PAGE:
October 29, 2009—The Literary Death Match NYC, Ep. 19 at Bowery Poetry Club was a masterfully literary event with a dress-up flop of a finale that had Robert Lopez (author of Part of the World; representing Mixer) pulling out a narrow victory over his equally exceptional co-finalist, Sarah Jane Stratford, as each "raced" to produce a costume from a smattering of fun-time elements, but neither (disappointingly) utilized the beard.
But well before the conclusion was even a consideration, Kelly Helder and The Full Ginsburg's Jared Bloom welcomed David Henry Sterry (Hos, Hookers, Call-Girls, and Rent Boys: Prostitutes Writing on Life, Love, Work, Sex, and Money) to kick things off. Sterry recited a sharply-told memoir about his best experience as a hustler or, as he called it, "industrial sex technician." The follow-up was Sarah Jane Stratford (author of The Midnight Guardian; representing St. Martin's Press), who spilled a gruesomely sexy vampire tale rife with spine-snaps, moans and slashes and enough fresh blood to do the Literary Death Match proud.
After each read, the mic was turned over to an all-star cast of genius judges, including Grove/Atlantic's Amy Hundley who knocked off a point from Sterry for using the term "her sex" (a personal pet peeve), The Colbert Report's Peter Grosz (also featured in Sonic commercials), who said about Stratford that he "would've liked to see [her] tear someone's spine out, just to visualize it…and then bite a face off," followed by Gabe Liedman
who admitted about Sterry that, "rent-boy memoirs are my favorite genre, which made me give [your story] 10 stars out of 6 before I even started."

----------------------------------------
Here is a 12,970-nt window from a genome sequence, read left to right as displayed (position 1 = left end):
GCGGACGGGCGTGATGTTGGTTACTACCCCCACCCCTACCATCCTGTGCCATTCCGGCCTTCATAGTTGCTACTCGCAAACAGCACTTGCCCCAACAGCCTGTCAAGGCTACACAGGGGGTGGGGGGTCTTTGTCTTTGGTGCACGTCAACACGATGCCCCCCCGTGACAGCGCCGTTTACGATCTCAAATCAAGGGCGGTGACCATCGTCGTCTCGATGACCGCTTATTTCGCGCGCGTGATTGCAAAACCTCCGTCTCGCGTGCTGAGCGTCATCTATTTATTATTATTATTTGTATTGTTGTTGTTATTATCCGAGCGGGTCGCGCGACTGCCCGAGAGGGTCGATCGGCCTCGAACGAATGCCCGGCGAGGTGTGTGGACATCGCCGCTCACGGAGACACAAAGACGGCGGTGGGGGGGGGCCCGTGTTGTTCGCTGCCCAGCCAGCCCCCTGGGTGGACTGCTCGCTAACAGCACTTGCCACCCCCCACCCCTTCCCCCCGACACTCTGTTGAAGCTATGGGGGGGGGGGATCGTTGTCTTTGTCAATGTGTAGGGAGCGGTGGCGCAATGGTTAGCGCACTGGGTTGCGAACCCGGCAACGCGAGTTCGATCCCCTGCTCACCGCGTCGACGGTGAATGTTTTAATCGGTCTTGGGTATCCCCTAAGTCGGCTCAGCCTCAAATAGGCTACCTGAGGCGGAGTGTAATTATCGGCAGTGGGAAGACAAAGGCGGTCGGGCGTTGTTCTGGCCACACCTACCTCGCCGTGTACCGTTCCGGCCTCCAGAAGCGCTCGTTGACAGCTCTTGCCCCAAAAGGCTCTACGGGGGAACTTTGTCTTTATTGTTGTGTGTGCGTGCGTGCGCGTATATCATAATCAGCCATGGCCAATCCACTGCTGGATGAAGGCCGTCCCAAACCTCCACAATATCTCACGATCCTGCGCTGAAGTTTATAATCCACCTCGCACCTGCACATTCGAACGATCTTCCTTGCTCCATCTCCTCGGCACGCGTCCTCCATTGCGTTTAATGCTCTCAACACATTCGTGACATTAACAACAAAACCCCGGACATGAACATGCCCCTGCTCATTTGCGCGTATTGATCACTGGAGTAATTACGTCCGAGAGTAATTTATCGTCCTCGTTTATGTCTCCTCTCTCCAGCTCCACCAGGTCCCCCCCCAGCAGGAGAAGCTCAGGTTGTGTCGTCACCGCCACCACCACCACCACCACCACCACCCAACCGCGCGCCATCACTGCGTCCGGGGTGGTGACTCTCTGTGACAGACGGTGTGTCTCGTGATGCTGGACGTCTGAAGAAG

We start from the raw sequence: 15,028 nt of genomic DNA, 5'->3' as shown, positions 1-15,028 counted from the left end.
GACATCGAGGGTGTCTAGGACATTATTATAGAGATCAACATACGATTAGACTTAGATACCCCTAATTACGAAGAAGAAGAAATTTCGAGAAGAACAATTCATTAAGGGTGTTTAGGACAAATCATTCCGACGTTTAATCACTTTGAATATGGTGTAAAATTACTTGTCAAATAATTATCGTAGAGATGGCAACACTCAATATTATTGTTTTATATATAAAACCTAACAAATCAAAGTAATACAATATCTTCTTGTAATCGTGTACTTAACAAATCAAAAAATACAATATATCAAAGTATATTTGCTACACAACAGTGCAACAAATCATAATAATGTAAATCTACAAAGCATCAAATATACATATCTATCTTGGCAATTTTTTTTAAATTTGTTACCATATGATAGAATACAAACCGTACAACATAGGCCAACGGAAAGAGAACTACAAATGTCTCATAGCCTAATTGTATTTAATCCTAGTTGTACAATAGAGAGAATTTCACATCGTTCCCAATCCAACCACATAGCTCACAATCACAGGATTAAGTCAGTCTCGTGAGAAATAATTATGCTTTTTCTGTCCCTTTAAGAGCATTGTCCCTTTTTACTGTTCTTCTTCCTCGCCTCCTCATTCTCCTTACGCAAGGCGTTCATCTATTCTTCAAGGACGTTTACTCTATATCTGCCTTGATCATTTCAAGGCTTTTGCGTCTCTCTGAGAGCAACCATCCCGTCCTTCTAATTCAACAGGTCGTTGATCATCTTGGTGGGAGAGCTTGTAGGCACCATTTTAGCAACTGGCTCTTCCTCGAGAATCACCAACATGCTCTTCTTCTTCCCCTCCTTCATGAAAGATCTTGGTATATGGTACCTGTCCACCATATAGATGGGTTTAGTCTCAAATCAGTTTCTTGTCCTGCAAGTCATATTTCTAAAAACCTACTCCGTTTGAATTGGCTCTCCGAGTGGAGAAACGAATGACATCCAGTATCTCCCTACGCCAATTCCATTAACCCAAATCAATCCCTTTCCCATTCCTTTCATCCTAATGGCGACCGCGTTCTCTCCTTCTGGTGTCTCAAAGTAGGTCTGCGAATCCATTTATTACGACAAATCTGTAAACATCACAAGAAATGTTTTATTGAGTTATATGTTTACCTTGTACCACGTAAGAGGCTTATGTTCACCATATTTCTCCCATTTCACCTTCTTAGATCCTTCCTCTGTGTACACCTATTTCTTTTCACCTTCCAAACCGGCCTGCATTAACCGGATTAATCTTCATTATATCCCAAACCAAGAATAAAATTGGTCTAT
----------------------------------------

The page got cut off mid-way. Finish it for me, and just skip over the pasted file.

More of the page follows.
After an intense huddle the judges were pulled apart before Hundley announced Sarah Jane Stratford was the night's first finalist.
After a brief intermission, in which the rowdy audience was shown a short film by The Full Ginsburg, the competition resumed with Lopez leading off against Underwater New York. Lopez mesmerized with a heart-aching tale of man who's only real way to communicate is with a phone that won't dial out. Next up was David Hollander who ripped off an anti-F train narrative about a man missing a girl that warbled and spun with sharp prose (and the use of the word recidivism).
While Hundley found Lopez "menacing and polite," Grosz had this to say: "If you talk about masturbation, we want to see it, even if it's just a little bit. Show don't tell." The judges then turned their attention to Hollander, as Liedman said, "I ride the F train every day, and unless you're getting off at 2nd Avenue or Bergen Street, maybe you kiss people first, but this narrator was getting off at Fort Hamilton so he doesn't kiss a lot."
Again, the judges huddled up, and this time they selected Lopez as the night's second finalist.
For the finale, the Halloween-themed conclusion was an unmitigated disaster, as Lopez's costume as Johnny from the film Airplane ("You didn't look anything like him," said Grosz), outshined Stratford's actual efforts as he took home the Literary Death Match crown!